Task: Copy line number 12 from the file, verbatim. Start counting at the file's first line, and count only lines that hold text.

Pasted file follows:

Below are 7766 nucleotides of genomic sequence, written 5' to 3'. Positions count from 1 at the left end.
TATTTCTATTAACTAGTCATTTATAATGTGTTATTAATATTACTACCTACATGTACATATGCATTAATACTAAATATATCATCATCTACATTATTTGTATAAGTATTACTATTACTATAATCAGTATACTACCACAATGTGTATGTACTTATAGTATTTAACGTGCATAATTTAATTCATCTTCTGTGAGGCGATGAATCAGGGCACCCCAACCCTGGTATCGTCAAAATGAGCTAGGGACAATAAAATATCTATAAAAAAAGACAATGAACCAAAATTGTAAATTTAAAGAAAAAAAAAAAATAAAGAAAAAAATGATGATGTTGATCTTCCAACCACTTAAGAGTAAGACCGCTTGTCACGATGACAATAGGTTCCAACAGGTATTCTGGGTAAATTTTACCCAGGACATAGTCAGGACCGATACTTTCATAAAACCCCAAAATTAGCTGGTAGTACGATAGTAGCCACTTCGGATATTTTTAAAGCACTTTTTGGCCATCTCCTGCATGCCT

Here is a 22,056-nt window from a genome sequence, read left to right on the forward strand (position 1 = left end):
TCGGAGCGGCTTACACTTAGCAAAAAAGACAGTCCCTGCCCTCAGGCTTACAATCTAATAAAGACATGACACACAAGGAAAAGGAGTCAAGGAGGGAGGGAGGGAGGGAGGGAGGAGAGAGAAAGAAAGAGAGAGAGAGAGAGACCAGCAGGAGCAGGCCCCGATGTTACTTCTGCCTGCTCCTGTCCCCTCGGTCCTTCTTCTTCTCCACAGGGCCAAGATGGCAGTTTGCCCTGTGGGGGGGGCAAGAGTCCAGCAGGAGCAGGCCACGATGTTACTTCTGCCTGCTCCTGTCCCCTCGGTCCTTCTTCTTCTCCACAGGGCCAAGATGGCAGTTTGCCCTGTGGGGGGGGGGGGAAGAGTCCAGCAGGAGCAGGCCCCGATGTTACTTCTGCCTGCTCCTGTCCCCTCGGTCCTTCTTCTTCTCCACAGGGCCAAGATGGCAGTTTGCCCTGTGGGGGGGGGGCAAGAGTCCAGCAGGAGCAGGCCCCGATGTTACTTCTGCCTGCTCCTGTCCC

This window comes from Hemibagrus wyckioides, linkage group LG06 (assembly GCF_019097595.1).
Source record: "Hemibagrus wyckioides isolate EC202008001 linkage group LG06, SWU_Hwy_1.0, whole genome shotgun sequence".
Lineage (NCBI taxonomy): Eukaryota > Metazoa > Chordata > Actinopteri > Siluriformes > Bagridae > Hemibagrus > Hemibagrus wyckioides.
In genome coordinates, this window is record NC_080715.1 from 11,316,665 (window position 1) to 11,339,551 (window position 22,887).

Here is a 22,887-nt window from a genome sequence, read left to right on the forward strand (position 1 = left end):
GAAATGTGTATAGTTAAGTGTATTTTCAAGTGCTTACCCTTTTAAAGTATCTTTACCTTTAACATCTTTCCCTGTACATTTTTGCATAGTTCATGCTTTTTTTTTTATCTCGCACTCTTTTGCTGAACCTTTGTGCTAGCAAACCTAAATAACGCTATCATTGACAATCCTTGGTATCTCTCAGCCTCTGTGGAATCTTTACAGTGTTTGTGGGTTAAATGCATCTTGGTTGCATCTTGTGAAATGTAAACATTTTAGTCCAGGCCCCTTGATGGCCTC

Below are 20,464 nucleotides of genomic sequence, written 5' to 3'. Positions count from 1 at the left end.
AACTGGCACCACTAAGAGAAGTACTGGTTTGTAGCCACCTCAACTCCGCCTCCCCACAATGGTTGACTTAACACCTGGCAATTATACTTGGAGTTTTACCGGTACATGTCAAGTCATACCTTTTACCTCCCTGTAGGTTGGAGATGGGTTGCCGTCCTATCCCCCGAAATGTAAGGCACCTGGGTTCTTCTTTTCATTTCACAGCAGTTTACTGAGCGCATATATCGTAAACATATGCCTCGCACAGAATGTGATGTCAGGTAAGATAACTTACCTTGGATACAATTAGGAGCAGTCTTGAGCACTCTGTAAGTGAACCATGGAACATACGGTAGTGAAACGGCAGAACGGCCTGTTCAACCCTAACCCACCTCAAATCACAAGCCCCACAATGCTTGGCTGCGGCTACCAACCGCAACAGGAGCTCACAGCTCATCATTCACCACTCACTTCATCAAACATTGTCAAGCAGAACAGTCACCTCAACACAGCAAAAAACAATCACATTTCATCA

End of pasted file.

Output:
AACTGGCACCACTAAGAGAAGTACTGGTTTGTAGCCACCTCAACTCCGCCTCCCCACAATGGTTGACTTAACACCTGGCAATTATACTTGGAGTTTTACCGGTACATGTCAAGTCATACCTTTTACCTCCCTGTAGGTTGGAGATGGGTTGCCGTCCTATCCCCCGAAATGTAAGGCACCTGGGTTCTTCTTTTCATTTCACAGCAGTTTACTGAGCGCATATATCGTAAACATATGCCTCGCACAGAATGTGATGTCAGGTAAGATAACTTACCTTGGATACAATTAGGAGCAGTCTTGAGCACTCTGTAAGTGAACCATGGAACATACGGTAGTGAAACGGCAGAACGGCCTGTTCAACCCTAACCCACCTCAAATCACAAGCCCCACAATGCTTGGCTGCGGCTACCAACCGCAACAGGAGCTCACAGCTCATCATTCACCACTCACTTCATCAAACATTGTCAAGCAGAACAGTCACCTCAACACAGCAAAAAACAATCACATTTCATCA